Small dogs are particularly at risk of chocolate poisoning. The toxic dose is between 100 – 250mg of Theobromine per kilo of the dog’s weight; 100mg of chocolate contains 160mg of Theobromine, so a small bar of chocolate is sufficient to poison a very small dog such as a Chihuahua, weighing a mere 1.5kg.

Cocoa is the worst offender, followed by plain and then milk chocolate. Doggy drops are the safe option for chocoholic dogs, but don’t overdo it – think of their waistline!

Cores for concern: Another little treat with a sting in the tail is the apple core; the pips are poisonous. Like pear pips and the kernels of plums, peaches and apricots, they contain cyanide and in large quantities can prove fatal. A pip-free slice of apple makes a healthy alternative and avoids a trip to the vet.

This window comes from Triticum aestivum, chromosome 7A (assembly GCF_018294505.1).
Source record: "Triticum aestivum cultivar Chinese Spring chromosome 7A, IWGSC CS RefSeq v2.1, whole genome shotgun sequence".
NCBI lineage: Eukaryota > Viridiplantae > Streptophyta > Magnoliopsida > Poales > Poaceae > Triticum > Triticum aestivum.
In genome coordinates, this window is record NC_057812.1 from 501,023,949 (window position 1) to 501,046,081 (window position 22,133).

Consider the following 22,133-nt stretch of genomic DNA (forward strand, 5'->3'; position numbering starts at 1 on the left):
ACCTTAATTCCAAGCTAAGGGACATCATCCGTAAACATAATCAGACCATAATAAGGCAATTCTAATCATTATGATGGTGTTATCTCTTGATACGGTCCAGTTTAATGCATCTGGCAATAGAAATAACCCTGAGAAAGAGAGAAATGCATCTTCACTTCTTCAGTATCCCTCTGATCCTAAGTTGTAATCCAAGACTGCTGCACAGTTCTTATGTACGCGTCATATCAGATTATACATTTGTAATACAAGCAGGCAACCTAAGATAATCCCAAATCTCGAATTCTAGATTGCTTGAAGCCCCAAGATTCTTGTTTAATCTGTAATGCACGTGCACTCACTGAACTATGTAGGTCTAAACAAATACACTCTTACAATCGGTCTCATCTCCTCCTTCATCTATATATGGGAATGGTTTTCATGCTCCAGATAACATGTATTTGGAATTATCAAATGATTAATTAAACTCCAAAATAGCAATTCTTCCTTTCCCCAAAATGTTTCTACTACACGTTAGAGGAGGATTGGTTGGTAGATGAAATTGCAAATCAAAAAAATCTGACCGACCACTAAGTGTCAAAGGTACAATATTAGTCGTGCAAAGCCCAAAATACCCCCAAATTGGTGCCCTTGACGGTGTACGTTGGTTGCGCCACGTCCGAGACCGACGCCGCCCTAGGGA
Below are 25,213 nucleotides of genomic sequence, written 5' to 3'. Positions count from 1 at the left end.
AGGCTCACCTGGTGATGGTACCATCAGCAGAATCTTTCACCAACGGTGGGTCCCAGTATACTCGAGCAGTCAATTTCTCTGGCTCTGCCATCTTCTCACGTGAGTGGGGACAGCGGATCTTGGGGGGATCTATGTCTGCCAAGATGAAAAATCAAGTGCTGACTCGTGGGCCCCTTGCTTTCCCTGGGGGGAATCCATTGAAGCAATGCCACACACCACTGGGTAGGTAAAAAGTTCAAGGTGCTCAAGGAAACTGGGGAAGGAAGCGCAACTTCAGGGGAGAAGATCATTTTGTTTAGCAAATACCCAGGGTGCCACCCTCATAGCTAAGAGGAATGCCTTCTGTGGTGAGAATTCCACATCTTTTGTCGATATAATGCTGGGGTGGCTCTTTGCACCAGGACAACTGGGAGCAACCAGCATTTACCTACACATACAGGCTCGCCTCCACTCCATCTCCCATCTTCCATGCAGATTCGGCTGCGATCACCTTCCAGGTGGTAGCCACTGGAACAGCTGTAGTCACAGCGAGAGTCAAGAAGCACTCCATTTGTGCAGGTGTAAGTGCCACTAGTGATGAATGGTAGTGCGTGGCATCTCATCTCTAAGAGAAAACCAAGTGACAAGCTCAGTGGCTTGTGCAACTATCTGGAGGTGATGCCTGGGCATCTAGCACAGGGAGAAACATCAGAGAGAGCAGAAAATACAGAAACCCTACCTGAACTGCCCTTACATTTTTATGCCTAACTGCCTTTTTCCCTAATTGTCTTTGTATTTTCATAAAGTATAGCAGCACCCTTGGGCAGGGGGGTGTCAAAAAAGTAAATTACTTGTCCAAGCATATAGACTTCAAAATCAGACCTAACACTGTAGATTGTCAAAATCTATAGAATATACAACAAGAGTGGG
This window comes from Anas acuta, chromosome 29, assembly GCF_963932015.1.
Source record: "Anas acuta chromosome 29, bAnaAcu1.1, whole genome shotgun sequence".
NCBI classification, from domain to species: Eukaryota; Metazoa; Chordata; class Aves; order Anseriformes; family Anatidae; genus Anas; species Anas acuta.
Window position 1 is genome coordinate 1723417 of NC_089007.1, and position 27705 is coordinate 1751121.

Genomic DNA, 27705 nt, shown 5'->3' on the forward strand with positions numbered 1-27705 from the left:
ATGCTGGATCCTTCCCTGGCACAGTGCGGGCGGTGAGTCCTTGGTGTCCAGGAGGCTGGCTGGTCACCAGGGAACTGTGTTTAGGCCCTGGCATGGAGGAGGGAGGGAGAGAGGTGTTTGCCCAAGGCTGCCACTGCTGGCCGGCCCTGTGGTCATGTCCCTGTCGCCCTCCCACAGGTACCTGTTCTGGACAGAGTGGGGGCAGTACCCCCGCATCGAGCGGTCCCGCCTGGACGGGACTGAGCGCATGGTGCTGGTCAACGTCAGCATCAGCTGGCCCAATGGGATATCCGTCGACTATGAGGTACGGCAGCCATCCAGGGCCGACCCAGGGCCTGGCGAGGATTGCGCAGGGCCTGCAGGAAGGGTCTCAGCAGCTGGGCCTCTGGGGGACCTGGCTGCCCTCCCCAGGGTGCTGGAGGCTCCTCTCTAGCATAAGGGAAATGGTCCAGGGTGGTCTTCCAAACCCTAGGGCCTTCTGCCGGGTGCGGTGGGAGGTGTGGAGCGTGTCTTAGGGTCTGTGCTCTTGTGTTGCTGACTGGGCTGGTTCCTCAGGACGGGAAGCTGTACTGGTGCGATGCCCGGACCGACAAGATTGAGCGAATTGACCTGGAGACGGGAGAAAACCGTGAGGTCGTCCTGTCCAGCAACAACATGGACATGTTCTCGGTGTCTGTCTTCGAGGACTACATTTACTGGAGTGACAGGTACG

Pills and potions: Sometimes when a dog falls ill, owners may be tempted to try a home cure. Don’t! Although administered with the’ best of intention, many lotions, potions and pills designed for human consumption are poisonous to pets. Even bathing a dog’s wounds in an ordinary family antiseptic may cause inflammation of the animal’s tongue if they lick the affected area.

  • Tragedy can also strike when a dog is given his owner’s medication by mistake and this is a surprisingly common cause of dog poisoning in pet-owning households. Keeping the drugs in separate places or adopting a colour code system often avoids the chance of a repeat performance.
  • Child-proof, does not always mean pet-proof. Plastic bottles, besides making an entertaining rattle, are also easy or dogs to bite through and consume the contents.